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Jordan Rubin, illustrated, with the Supreme Court columns.
MSNBC; Getty Images

Ask Jordan: Would Trump risk perjury if he takes the stand?

Deadline: White House legal reporter and former prosecutor Jordan Rubin answers your questions about the Supreme Court, Trump’s trials and other legal issues.

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“Isn’t Trump risking a perjury charge if he testifies? And is perjury a separate charge that would require another trial?”

— Matthew Gruskin, Fort Worth, Texas.

Hi Matthew, 

Yes and yes.

Given the defendant’s loose relationship with the truth, the odds of him lying on the stand if he testifies seem pretty good. Defendants have the right to testify, but they don’t have the right to lie. Perjury is a separate charge that would require another trial — or, more statistically likely but perhaps less so in Trump’s case, a guilty plea.

Manhattan District Attorney Alvin Bragg is willing to bring perjury charges. He just did so against Allen Weisselberg, the former Trump Organization CFO whose name has surfaced during this criminal trial against the former president. Weisselberg pleaded guilty and was sentenced last month for perjury stemming from the civil fraud case against him, Trump and others that they lost earlier this year and is being appealed. The septuagenarian is incarcerated at the city’s notorious Rikers Island complex with a projected July release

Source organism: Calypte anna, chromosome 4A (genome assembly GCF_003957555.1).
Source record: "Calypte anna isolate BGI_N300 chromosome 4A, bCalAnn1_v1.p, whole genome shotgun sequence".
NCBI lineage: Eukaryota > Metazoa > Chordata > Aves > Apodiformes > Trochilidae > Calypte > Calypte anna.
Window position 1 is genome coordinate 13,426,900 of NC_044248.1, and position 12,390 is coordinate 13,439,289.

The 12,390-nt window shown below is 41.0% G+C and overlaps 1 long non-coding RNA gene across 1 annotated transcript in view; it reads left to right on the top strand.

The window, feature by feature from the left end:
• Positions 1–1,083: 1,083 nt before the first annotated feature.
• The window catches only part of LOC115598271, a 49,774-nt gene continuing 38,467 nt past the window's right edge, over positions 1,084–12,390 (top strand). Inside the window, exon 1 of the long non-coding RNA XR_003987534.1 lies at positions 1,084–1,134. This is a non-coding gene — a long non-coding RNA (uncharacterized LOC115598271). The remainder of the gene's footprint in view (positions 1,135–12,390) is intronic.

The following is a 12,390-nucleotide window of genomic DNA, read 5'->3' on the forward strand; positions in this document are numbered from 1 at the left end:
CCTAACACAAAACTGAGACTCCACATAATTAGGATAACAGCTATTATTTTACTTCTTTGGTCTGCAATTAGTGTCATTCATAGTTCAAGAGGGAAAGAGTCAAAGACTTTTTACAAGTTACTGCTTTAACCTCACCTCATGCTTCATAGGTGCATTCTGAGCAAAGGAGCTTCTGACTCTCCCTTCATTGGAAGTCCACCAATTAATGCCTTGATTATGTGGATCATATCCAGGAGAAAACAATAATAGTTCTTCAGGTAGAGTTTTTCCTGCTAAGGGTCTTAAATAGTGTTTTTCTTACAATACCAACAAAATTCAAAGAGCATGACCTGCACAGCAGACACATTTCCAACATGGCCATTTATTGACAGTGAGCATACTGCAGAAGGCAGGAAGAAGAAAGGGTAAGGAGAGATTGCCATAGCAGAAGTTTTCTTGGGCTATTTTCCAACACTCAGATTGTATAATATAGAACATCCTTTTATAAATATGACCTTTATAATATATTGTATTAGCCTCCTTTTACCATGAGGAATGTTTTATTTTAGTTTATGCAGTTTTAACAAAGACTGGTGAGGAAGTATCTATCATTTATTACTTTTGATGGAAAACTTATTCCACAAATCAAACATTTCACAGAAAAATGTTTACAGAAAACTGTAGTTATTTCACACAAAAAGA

I should point out that, in addition to not knowing what Trump would say on the stand, perjury isn’t always as easy to prove as one might think. It requires more than just lying. To make a felony case like the one brought against Weisselberg, prosecutors need to prove beyond a reasonable doubt that the false testimony is “material to the action, proceeding or matter in which it is made.”

Under New York law, a false statement is “material” when it “reflects on the matter under consideration during the action or proceeding in which it is made, or tends to support and give credit to the witness in respect to a main fact in issue.” So Trump lying about, say, his height and weight (a topic that arose when he was booked in his Georgia case) probably wouldn’t cut it. But the defendant would have plenty of opportunities to earn himself a perjury charge if he took the stand. It’s up to him, really, both in terms of whether to testify and then how he would do so.

Another thing to keep in mind is that first-degree perjury is a more serious charge than the first-degree falsifying business records charges he’s facing now. (Trump has, of course, pleaded not guilty, otherwise he wouldn't be on trial.) The records charges are “E” felonies — the lowest level — and first-degree perjury charges are “D” felonies (“A” is the highest level). So Trump could be acquitted or get a hung jury at this trial, or even be convicted but not sentenced to imprisonment, only to get locked up for perjury stemming from this case.

We’re already in that somewhat paradoxical territory when it comes to Trump’s gag order — that is, on the precipice of him facing lockup if he violates it an 11th time (not a typo), which could be the only time he would serve in this case.  

Of course, this may all wind up being a mere thought experiment, because it’s far from certain that Trump takes the stand. Most defense lawyers would get nervous even thinking about a client like that testifying. But it’s ultimately the defendant’s choice. Will this thin-skinned defendant be egged on by Stormy Daniels’ taunting tweet Thursday night that only “real men” take the stand? Or by Michael Cohen’s impending testimony that will likely also drive his former boss nuts? Stay tuned as we enter week four of testimony.

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